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Transient Ischemic Attack:
Symptoms and Causes

A 71-year-old man had transient ischemic attacks; transesophageal echocardiogram showed a left atrial mass. Note the irregular surface, a feature associated with embolism.

A transient ischemic attack, spelled ischaemic in British English, abbreviated as TIA, often colloquially referred to as "mini stroke", is a change in the blood supply to a particular area of the brain, resulting in brief neurologic dysfunction.


Loss of vision in one eye or blurry vision in both. Feeling of unsteadiness and general loss of balance. Slurred speech. Difficult finding the right words. Problems understanding what other people are saying. Numbness on one side of the body. Weakness or paralysis on one side of the body, affecting one or both limbs. Loss of consciousness.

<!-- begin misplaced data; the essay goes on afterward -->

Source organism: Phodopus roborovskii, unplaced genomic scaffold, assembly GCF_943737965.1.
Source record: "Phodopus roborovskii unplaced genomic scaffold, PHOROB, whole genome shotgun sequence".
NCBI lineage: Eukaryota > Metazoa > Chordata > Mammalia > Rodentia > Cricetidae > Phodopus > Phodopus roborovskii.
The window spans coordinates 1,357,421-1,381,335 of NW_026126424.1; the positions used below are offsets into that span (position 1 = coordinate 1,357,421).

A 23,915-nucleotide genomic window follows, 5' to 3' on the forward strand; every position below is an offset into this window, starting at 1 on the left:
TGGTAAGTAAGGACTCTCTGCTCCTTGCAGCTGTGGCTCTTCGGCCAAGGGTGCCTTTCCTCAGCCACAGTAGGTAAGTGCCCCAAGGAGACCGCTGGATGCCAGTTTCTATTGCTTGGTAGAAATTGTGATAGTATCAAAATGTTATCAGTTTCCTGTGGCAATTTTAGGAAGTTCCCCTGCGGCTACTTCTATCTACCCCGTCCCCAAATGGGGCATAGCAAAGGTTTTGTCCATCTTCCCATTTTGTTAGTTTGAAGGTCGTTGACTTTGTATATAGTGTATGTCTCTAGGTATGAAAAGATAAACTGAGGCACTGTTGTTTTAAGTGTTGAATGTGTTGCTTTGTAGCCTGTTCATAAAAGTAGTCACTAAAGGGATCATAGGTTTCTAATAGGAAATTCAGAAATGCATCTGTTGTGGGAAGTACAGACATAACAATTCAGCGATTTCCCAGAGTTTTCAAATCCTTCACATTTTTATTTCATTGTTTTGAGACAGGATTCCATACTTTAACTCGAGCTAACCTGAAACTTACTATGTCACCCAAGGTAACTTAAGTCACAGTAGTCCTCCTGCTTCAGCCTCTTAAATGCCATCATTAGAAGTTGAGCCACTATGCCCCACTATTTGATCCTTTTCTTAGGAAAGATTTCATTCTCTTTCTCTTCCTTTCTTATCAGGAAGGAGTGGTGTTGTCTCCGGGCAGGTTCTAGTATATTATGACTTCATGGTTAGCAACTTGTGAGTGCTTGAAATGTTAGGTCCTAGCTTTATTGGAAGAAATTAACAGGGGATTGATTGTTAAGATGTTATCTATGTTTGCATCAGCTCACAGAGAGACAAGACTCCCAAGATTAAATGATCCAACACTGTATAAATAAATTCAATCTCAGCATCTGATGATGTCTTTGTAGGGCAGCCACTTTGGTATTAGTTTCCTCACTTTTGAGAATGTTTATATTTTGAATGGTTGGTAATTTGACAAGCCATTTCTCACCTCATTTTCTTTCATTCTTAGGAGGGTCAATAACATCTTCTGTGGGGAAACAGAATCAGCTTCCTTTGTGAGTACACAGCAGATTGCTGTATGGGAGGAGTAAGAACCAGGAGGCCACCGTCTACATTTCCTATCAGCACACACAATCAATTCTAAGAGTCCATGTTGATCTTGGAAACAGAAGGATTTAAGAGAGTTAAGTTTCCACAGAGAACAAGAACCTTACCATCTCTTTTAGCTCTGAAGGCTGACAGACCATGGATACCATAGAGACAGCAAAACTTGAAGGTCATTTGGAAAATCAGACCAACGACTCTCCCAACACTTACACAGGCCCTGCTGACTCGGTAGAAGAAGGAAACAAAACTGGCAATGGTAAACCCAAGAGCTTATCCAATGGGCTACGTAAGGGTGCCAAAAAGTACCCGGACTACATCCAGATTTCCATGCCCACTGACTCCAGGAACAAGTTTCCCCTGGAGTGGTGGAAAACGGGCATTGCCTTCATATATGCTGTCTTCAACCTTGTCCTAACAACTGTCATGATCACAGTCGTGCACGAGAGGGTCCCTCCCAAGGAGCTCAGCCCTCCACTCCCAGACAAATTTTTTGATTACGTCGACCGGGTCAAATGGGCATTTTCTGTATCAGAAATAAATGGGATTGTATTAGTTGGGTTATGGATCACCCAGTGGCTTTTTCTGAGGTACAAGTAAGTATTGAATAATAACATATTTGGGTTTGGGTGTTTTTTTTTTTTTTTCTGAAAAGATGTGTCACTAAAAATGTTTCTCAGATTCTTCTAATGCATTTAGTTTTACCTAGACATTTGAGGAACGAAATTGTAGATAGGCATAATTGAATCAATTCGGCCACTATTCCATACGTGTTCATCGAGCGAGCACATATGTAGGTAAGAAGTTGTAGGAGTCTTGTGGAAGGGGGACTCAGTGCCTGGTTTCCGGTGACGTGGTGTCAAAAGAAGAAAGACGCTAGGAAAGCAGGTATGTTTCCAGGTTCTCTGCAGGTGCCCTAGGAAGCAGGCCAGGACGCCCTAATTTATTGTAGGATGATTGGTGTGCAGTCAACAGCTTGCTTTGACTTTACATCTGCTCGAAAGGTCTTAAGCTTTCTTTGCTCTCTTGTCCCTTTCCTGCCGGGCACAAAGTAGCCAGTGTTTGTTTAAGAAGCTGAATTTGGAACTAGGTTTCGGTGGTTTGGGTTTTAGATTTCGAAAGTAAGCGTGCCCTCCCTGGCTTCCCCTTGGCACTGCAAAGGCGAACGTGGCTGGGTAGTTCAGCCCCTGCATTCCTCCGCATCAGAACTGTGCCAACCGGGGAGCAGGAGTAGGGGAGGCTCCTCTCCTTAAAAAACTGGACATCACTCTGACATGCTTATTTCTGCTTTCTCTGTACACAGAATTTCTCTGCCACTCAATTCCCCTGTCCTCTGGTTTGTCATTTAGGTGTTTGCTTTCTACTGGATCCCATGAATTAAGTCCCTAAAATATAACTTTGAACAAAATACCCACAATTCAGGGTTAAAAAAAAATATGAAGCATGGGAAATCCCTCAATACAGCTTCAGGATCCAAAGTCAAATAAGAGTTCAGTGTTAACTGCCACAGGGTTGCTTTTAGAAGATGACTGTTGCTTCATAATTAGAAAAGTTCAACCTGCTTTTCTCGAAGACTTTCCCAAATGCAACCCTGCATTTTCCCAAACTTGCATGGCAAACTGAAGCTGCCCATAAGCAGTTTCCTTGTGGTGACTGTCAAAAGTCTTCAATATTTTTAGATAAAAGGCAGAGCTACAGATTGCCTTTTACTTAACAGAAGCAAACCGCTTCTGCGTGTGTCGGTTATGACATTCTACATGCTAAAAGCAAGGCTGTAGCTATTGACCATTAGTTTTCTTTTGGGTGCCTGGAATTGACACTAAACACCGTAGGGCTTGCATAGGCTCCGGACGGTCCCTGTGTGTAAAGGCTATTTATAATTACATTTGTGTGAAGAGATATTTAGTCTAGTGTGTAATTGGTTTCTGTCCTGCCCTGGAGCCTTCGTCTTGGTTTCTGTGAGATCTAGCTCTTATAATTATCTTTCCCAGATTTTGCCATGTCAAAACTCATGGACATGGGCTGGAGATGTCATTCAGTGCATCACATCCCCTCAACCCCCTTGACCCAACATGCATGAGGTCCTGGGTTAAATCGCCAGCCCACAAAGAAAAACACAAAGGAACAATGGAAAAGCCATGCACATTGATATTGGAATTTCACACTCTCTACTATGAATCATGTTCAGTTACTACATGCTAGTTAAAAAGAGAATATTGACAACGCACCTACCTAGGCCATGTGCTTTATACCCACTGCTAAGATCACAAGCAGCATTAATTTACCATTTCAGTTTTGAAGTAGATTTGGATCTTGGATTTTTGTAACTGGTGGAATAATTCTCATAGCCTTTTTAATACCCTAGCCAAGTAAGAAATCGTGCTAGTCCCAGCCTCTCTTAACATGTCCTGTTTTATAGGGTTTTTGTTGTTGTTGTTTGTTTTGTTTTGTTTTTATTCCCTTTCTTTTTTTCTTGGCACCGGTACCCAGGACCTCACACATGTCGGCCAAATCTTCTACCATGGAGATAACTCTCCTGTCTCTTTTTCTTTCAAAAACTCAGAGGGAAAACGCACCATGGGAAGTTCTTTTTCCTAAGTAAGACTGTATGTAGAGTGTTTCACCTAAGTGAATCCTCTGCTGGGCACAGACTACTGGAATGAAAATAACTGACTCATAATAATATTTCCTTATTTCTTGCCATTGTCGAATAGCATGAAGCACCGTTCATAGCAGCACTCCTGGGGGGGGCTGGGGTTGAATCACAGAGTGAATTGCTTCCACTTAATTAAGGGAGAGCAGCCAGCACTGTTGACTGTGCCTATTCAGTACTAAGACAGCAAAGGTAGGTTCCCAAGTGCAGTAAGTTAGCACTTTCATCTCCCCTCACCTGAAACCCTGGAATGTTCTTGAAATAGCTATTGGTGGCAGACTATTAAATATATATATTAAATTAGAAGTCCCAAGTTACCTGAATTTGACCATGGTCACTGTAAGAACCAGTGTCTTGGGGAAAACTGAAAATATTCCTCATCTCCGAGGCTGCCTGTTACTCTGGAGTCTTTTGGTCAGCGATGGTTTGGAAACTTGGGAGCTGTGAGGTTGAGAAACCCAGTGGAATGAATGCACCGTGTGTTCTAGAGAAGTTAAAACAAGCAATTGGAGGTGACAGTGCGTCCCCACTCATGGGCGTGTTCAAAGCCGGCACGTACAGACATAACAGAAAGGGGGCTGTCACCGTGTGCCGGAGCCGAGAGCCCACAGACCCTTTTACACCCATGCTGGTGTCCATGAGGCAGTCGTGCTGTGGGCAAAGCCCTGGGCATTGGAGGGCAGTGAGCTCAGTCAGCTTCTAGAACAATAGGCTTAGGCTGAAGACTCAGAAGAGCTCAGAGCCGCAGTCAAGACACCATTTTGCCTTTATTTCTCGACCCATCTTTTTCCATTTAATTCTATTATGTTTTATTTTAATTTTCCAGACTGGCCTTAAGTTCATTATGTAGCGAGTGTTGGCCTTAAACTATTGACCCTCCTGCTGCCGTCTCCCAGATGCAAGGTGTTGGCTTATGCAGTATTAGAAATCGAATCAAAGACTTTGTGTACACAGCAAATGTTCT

Transient ischemic attacks consist of episodes of temporary loss of function in one area of the brain, resulting from a reduced blood supply to the brain.

Part of the brain suddenly and briefly fails to function properly because it is temporarily deprived of oxygen by blockage of its blood supply. This can last 1 second to 1 hour and has no aftereffects. If the symptoms last longer than an hour, it is called a stroke. In the U.S., about 1 in 600 people after the age of 45 has a TIA. Attacks are three times more likely in men. If the underlying problem is not solved, about 1 in 3 later has a stroke. So a TIA should not be ignored!

A thrombus usually forms in blood vessels that are affected by atherosclerosis, a condition in which fatty deposits build up in blood-vessel walls. Those at increased risk are smokers and those on a high-fat diet. Other risk factors are diabetes mellitus, high blood pressure, and sickle cell anemia.

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